Divine barter


Unni lived with his grandmother for as long as he could remember. His parents had left for their heavenly abode, that is what his grandmother said, to be with Krishna. They would remain his guests for as much as they liked. So it was left to Unni to help his grandmother with the daily chores and long walk to get items in barter from the weekly market. The market was a good 10 miles away and their house was the only one in the area they lived. Nestled within coconut palms and a lot of cashew, jackfruit and mango trees was Unni’s house with a palm leaf thatch roof.

He had to visit the market every fortnight for vegetables and other grocery items. Since they did not have any other means of income, he had to barter the coconuts, tapioca and the fruits for getting other items from the market. So every fortnight, be it a sunny or a rainy day, Unni would have a gunny bag over his shoulder full of such produce and tread his way to the market and by late evening he would carry a bag of rice and other stuff back that he received in barter. Some of the times due to inclement weather, he would stay put at the market and reach the next day only.

One day his grandmother told him now that he was a big boy, he should visit the Krishna temple every fortnight near the market and get Krishna’s blessings and sweet offering. He took the advice and geared up to go on the first day of the month.. On his first visit, he travelled a bit early so that he would be in time for the worship and get the prasadam. The footwear was not helping him much since the old pair was worn out. He reached the temple in time put his sandals outside, entered and prayed for a long time but by the time he went to receive the prasadam it had finished since there was a huge rush of devotees that day being the first day of the new month. Sadly he came out wondering what he would give his grandmother. How would she believe that he did visit the temple? To his dismay, he could not locate his sandals among the scattered footwear of the devotees. There was really a good assortment of footwear, some new, some old, some costly, some cheap but not his. He made a few more inspections and still he could not locate his footwear.

A boy sitting next to the temple gate was watching all this and when Unni once looked up to him, he said, “why, you should take one of the many here and get going. It happens sometimes, and that is the only solution that I have if you are asking me”, he said with a mischievous smile. “No no, that is not fair, how can I take one that does not belong to me?”, said Unni in all innocence and started walking to the market bare feet. He reached the market with his produce for barter and many others like him came to him for exchanging his items for theirs. After the initial hustle had subsided, one old man came to him and asked for a bunch of bananas. He looked very poor, almost on the verge of fainting. But he had nothing to offer but a small portion of prasadam from the temple wrapped in a banana leaf. “Would this suffice for that small bunch of bananas that you have?” It was at this point Unni noticed that the poor man was wearing the sandals he had lost at the temple gate.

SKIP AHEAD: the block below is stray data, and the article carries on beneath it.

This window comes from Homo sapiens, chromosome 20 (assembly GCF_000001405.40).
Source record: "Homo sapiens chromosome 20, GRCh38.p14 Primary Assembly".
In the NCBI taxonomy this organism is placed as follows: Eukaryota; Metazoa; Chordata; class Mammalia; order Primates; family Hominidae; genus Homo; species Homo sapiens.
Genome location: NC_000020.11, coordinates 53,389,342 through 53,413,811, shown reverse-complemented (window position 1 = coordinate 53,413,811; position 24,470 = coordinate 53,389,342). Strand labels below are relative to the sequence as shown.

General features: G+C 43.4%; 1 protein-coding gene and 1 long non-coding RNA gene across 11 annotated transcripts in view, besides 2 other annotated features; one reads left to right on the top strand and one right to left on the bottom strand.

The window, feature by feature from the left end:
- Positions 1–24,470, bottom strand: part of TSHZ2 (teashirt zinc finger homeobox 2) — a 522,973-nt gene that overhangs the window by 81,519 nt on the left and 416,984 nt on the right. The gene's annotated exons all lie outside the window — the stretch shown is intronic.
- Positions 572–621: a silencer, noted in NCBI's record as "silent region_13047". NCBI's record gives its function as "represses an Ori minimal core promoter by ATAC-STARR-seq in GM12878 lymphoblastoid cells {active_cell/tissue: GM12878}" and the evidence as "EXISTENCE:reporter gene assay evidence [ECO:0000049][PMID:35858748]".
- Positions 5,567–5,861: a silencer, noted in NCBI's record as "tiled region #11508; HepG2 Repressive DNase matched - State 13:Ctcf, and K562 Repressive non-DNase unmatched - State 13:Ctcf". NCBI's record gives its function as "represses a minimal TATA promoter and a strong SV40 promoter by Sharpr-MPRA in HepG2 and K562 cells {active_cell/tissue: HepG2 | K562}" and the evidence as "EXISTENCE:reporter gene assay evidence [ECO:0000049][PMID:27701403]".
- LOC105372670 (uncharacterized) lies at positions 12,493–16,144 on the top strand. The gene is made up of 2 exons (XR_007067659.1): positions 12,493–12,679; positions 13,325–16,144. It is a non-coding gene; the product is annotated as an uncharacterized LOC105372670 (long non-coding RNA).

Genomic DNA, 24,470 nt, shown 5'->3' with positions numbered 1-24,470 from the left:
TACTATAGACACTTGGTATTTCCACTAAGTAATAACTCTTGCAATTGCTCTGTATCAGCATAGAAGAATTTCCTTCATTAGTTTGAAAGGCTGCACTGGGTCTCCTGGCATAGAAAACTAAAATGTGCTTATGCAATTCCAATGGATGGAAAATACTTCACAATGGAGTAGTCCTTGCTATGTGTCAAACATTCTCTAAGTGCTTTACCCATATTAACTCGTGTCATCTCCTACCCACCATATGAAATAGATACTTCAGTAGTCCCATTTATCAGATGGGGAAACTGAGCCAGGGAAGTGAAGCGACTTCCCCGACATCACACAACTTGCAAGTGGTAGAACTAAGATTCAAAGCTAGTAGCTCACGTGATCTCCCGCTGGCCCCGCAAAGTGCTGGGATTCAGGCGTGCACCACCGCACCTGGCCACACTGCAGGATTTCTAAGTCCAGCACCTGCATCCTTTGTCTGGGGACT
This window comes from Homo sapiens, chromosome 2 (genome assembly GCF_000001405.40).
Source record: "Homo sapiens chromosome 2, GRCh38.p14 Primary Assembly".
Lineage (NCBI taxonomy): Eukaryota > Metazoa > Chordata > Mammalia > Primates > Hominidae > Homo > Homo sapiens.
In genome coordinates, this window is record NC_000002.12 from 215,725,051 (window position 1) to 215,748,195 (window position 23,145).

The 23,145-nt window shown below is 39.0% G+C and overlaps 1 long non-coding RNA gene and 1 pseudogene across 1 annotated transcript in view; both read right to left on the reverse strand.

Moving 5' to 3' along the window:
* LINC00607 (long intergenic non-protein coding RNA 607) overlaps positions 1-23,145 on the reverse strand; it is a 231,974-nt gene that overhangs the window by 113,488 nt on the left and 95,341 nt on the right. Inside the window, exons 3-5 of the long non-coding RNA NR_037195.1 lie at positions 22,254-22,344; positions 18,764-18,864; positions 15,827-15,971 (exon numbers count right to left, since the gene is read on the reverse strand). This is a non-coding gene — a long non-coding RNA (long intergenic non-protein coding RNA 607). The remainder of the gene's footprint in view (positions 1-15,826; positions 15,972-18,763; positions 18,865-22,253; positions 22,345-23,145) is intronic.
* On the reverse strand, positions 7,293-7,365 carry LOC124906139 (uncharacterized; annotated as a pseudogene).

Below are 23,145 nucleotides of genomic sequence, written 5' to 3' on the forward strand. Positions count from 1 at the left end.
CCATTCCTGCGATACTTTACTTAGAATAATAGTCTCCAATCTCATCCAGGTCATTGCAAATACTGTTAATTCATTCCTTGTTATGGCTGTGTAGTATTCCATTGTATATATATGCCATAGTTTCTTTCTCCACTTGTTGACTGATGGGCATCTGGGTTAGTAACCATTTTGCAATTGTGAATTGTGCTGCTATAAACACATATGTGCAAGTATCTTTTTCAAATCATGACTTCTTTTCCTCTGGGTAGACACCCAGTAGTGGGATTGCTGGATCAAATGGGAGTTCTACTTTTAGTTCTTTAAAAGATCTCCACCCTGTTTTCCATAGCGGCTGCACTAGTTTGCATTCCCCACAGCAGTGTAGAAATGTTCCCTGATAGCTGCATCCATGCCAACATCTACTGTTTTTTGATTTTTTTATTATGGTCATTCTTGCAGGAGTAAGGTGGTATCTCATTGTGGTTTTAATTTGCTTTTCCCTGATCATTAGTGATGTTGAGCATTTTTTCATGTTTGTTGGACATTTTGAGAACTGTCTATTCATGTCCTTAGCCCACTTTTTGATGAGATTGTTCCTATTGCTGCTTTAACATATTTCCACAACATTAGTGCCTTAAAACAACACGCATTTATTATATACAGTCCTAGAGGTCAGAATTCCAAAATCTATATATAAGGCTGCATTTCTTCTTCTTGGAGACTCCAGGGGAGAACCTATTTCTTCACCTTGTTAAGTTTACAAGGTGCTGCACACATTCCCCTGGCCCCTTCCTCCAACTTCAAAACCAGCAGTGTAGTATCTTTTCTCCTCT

He took the prasadam in barter for the bunch of bananas that he had among the other fruits in his bag. When the old man found Unni looking at his footwear a few times, the old man asked whether he had visited the temple to which Unni nodded in confirmation. I am wondering if they are yours since I lost my footwear in the temple today, said the old man. So I looked for the oldest worn out sandals that I could wear since my feet are full of corns, I came across this old pair and took it. It has many holes in it, but it was so good for my feet after wearing them. Since you are not wearing any footwear, maybe you can keep it if it is yours? Unni said no to the offer and kept his silence. The old man thanked him profusely and went his way wearing his footwear.